Many children are ‘at risk’ because of misuses of their free time and parents and economic situations are most often to blame, show studies by researchers of the departments of Leisure Studies at the University of Illinois and University of Georgia.
The misuse of free time falls into two distinct and extreme categories: children with no free time and children with too much and both suffer equally.
At present, in the U.S. a large number of children live over-scheduled lives. Gone are the days of carefree play that is synonymous with childhood freedom. These children tend to live in households where their parents have the financial resources to involve them in some kind of activity or skill development program and often go overboard in an effort to give them more advantages in an increasingly competitive world. Child psychologist David Elkind, author of The Hurried Child, notes that children whose lives are constantly structured can eventually show signs of severe stress and often resist any new structured activities.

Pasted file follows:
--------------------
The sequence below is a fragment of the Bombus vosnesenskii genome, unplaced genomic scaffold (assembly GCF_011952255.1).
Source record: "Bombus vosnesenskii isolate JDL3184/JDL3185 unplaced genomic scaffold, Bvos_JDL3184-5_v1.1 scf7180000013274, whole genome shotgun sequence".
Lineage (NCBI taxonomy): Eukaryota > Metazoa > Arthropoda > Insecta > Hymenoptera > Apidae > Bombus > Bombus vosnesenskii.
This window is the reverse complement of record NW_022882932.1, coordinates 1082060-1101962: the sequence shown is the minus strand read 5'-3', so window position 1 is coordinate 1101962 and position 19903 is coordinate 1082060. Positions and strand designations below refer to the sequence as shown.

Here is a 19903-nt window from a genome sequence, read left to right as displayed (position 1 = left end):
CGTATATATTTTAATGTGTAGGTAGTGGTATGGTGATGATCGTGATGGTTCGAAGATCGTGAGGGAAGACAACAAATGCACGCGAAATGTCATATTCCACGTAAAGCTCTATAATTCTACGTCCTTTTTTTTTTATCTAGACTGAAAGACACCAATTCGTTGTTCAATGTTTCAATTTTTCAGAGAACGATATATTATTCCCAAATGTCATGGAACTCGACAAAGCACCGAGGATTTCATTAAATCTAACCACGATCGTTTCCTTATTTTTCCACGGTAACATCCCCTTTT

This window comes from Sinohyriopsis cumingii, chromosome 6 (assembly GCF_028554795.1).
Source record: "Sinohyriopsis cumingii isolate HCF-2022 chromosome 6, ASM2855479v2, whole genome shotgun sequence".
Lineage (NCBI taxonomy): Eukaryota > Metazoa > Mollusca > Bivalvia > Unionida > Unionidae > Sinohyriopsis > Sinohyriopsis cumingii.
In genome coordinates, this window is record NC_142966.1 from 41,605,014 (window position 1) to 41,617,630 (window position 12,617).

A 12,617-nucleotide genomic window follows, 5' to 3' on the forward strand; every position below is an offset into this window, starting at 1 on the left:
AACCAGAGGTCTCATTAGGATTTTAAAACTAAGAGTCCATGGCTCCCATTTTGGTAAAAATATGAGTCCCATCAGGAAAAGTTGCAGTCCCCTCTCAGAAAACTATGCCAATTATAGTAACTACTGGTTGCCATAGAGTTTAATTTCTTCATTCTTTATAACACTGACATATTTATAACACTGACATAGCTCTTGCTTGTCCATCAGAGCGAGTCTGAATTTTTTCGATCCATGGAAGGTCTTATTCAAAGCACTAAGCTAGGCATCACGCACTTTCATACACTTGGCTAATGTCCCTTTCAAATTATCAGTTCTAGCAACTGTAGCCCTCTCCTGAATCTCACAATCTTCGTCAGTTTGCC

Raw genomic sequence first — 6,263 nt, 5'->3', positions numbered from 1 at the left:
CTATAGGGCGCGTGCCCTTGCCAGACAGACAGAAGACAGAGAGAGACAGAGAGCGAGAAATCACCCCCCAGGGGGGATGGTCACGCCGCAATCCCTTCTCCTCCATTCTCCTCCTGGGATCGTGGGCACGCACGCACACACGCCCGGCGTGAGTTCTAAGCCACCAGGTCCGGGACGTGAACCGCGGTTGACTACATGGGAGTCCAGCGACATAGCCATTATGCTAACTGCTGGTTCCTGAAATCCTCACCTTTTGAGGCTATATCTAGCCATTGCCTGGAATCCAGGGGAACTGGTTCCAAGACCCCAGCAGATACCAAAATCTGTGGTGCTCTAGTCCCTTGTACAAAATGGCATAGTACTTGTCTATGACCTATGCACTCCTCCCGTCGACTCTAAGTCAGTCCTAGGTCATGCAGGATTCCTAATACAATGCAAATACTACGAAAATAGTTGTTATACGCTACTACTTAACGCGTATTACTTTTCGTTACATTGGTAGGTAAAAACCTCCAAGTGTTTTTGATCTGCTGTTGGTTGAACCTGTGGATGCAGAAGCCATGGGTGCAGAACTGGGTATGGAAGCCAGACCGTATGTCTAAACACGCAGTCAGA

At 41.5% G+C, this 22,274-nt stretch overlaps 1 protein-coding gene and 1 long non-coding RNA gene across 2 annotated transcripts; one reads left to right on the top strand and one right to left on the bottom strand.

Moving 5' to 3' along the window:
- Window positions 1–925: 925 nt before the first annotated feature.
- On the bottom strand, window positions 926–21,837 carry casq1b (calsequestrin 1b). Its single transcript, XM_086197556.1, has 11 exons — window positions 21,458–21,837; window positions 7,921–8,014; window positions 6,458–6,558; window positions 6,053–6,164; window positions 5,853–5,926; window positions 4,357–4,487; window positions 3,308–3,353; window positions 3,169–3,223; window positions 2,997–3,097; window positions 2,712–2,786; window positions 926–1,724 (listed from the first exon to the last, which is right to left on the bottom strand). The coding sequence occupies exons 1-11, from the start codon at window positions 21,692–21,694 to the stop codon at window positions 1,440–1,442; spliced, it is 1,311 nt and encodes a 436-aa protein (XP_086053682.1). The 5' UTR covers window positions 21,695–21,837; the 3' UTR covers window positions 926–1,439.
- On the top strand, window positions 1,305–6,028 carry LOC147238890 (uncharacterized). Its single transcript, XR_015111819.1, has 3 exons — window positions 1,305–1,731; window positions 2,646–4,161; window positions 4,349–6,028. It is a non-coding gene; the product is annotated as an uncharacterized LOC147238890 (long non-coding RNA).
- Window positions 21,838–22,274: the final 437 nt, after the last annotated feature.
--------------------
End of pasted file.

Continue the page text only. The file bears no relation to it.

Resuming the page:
At the other end of the spectrum is a larger group of children who have too little structure in their free time. These kids have the time but lack the recreational resources to develop new skills and often lack an environment that provides feedback on the appropriateness of various actions, say the researchers.
Though drastically different situations, children experiencing either extreme often suffer equally and they may eliminate opportunities for the development of higher creativity and problem solving skills.
For more information contact: Department of Recreation and Leisure Studies, University of Georgia, (404) 542-5064 or Department of Leisure Studies, University of Illinois, (217) 333-4410.